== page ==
Malaria story shared by Saw Win Tun (program manager assistant, SMRU)

My name is Saw Win Tun. I was born in a war conflict rural village at Karen State in Myanmar as an ethnic minority. At that time, due to a remote area with poor lifestyle and available health services, many people in my village were suffering from several diseases, including malaria. When I was 22 years old, my mother died of chronic disease, and my father was killed. I had malaria infection twice in my childhood because I have little knowledge about prevention behavior. I have also witnessed some of my neighbor and villagers died of treatable diseases. I wanted to help the community people to improve the socio-economic and overall health status, at least free from a preventable disease, including malaria. For this endeavor, I decided to pursue further study and joined the Leadership and Management training college in Mae-La refugee camp, Tak Province, Thailand, from 2006 to 2010. Before and after my study, I helped my community working as a social affair officer in a local youth organization in Hpa-an district in Karen state.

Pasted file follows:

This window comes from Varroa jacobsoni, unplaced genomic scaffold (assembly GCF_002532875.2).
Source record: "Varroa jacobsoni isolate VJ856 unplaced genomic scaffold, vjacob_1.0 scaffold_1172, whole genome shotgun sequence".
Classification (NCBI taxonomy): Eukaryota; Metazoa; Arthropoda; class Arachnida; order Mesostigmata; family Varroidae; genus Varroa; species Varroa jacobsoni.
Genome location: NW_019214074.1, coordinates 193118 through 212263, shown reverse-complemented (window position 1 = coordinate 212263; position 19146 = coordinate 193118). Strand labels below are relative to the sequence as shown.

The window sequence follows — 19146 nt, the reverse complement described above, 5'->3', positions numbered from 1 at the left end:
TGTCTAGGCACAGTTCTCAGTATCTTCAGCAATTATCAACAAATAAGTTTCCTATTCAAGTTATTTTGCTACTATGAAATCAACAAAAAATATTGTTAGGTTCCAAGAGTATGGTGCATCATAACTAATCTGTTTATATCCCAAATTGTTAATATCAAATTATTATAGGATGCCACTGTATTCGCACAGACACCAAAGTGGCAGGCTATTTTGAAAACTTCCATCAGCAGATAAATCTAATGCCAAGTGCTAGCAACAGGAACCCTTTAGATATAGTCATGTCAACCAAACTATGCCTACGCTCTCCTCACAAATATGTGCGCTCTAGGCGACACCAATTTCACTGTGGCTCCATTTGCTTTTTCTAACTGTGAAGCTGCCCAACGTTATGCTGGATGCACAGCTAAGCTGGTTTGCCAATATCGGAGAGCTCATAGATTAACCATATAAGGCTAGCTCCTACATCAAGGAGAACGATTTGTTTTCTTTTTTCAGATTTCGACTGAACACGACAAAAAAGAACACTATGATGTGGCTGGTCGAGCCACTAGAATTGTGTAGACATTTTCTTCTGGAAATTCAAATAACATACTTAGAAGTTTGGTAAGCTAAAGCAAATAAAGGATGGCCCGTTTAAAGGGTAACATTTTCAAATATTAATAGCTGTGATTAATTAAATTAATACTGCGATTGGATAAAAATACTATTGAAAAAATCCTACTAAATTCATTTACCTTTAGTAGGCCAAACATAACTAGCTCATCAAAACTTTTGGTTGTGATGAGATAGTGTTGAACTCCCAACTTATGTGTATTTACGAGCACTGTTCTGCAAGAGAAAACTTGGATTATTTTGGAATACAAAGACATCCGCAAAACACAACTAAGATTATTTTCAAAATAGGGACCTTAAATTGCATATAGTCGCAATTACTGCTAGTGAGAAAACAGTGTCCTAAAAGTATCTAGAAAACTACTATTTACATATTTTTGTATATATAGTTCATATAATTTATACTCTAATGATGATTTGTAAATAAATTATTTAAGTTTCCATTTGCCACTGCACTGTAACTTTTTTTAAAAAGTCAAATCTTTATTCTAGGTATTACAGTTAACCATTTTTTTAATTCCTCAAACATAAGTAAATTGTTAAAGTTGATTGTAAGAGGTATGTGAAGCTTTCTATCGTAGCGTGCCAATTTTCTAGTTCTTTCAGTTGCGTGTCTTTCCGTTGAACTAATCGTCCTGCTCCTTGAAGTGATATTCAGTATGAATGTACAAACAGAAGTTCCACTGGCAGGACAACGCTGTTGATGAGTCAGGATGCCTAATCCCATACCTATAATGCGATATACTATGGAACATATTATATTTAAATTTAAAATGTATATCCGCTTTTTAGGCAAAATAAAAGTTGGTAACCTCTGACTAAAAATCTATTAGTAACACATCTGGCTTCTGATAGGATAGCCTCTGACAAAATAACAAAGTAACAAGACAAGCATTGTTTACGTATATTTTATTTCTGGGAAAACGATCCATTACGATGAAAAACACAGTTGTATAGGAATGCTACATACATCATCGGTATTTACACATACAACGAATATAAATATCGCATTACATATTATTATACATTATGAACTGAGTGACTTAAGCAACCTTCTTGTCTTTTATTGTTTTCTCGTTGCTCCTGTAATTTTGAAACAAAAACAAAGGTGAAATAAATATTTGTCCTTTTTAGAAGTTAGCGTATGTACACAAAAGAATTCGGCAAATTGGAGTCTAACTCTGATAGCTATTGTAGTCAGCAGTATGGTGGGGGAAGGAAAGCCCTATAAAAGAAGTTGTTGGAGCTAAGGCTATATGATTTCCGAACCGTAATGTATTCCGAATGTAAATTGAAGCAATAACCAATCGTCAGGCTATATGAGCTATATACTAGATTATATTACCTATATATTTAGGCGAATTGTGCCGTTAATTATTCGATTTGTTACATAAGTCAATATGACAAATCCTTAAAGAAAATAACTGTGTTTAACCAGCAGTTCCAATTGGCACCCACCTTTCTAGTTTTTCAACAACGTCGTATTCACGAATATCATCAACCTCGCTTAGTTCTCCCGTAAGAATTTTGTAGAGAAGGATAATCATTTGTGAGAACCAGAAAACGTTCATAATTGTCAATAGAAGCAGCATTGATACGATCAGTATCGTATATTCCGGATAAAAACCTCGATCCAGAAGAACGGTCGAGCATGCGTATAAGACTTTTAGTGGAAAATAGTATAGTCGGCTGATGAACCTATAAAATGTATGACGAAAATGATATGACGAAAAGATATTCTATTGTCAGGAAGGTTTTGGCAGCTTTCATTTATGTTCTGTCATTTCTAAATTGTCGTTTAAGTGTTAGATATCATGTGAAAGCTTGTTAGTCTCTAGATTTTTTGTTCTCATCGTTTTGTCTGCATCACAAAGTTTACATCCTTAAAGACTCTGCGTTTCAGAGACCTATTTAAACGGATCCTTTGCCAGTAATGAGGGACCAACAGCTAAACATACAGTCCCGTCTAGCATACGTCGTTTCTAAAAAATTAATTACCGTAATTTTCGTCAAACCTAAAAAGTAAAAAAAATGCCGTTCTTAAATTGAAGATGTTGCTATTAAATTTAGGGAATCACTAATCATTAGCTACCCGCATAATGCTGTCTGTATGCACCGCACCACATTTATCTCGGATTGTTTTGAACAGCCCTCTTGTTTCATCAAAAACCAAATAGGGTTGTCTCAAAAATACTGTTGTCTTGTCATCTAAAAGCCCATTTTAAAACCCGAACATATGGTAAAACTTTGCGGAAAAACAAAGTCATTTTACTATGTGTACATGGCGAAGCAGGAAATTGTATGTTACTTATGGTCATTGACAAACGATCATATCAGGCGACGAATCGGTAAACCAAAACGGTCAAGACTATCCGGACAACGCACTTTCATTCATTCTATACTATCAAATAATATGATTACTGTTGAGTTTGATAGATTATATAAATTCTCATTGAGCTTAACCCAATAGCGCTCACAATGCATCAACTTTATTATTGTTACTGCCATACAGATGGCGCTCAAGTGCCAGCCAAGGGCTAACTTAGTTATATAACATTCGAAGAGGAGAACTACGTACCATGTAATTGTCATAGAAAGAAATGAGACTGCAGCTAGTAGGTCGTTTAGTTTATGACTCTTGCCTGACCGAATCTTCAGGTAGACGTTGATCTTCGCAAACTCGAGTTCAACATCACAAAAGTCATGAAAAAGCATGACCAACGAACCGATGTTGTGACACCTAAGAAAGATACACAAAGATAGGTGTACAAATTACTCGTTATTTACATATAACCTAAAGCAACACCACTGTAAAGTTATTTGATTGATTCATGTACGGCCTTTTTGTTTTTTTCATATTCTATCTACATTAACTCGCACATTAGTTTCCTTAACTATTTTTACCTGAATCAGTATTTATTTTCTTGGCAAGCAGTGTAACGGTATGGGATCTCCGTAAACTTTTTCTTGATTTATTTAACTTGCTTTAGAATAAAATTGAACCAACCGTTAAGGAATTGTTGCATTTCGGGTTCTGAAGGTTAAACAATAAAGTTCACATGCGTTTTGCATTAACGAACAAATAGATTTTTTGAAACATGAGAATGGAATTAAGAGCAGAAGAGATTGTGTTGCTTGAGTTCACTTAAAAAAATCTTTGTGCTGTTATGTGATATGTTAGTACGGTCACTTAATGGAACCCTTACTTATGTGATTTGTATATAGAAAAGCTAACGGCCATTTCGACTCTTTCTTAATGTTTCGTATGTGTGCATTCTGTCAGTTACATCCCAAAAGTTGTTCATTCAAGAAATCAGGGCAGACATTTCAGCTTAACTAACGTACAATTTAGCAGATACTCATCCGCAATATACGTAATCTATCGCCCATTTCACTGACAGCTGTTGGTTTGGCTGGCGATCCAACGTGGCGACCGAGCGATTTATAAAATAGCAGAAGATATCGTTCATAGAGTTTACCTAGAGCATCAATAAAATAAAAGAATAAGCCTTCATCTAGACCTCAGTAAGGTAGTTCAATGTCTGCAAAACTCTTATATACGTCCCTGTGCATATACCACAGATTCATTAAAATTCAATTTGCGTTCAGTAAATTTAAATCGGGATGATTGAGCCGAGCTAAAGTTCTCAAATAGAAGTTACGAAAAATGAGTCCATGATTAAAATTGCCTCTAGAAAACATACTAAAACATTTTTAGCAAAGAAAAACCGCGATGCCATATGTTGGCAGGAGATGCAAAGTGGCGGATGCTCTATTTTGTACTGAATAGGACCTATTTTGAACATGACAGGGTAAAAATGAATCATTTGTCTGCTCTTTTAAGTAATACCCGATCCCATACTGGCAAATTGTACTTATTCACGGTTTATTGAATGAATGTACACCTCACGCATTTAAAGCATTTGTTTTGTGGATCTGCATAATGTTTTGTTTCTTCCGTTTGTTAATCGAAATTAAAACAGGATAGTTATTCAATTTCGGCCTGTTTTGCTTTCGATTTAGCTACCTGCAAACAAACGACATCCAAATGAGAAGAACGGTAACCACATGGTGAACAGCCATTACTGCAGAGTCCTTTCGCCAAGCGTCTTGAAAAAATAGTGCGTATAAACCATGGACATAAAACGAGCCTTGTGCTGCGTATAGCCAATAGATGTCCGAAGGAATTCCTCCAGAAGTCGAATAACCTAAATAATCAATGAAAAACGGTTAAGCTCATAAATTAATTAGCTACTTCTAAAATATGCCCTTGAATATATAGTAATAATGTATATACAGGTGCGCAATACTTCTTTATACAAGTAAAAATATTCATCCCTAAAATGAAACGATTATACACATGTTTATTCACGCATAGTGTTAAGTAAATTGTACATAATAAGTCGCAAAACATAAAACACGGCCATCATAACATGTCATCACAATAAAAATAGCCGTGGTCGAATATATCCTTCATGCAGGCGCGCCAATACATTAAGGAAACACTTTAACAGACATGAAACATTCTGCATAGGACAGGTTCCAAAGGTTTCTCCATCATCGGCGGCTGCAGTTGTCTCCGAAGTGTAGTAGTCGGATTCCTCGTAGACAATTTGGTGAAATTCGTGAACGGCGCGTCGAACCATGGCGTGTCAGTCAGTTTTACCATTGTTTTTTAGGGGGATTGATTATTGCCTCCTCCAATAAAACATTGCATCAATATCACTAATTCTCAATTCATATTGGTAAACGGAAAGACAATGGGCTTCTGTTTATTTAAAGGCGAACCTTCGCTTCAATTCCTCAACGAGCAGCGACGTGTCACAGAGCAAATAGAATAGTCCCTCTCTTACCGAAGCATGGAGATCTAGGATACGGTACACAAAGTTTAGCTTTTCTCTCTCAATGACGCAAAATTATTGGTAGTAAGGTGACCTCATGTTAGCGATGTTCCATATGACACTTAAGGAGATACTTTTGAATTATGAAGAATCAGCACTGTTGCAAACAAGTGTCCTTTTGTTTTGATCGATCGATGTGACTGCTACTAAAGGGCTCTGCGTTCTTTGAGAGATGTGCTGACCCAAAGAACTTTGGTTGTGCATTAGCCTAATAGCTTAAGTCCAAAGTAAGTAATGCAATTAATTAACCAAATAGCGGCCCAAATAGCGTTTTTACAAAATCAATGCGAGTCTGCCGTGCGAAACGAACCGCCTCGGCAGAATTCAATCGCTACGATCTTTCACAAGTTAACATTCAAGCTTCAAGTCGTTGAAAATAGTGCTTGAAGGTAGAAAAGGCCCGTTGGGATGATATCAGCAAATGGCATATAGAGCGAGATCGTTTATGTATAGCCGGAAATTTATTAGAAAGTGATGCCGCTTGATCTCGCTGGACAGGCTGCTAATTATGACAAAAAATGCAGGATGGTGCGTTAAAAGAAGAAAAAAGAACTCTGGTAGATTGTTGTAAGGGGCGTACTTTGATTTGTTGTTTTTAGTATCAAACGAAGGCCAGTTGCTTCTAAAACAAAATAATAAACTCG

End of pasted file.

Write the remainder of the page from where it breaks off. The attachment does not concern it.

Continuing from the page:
I was able to be a part of my dream work to assist in malaria activity with the Shoklo Malaria Research Unit (SMRU) at Targeted Malaria Elimination pilot study in Myanmar in 2013. Currently, I serve the ethnic community in Myanmar working as a program manager assistant together with the community engagement team and works as a political consultant, liaison officer among ethnic arm group and government. This provides me an opportunity to engage with different levels of policymakers and stakeholders to discuss operational strategy for malaria elimination at the community level. Besides, I can provide training and community awareness session and treat other diseases while working with malaria. As an ethnic community member, I have witnessed the change in community people’s health since the Global fund had provided funding support to address Malaria, TB, and HIV in a rural community not only in Myanmar but also in the GMS region. Still, people in my community have to walk miles to get medicine for basic health issues like fever management, diarrhea and pneumonia and some of their life has been taken just because they could not get those medicine and health services in their community. Hence, there is a need for integrated health service in the rural community as close as possible. I hope the Global Fund will continue supporting poor community and help them improve their health until we achieve our goal to eliminate malaria.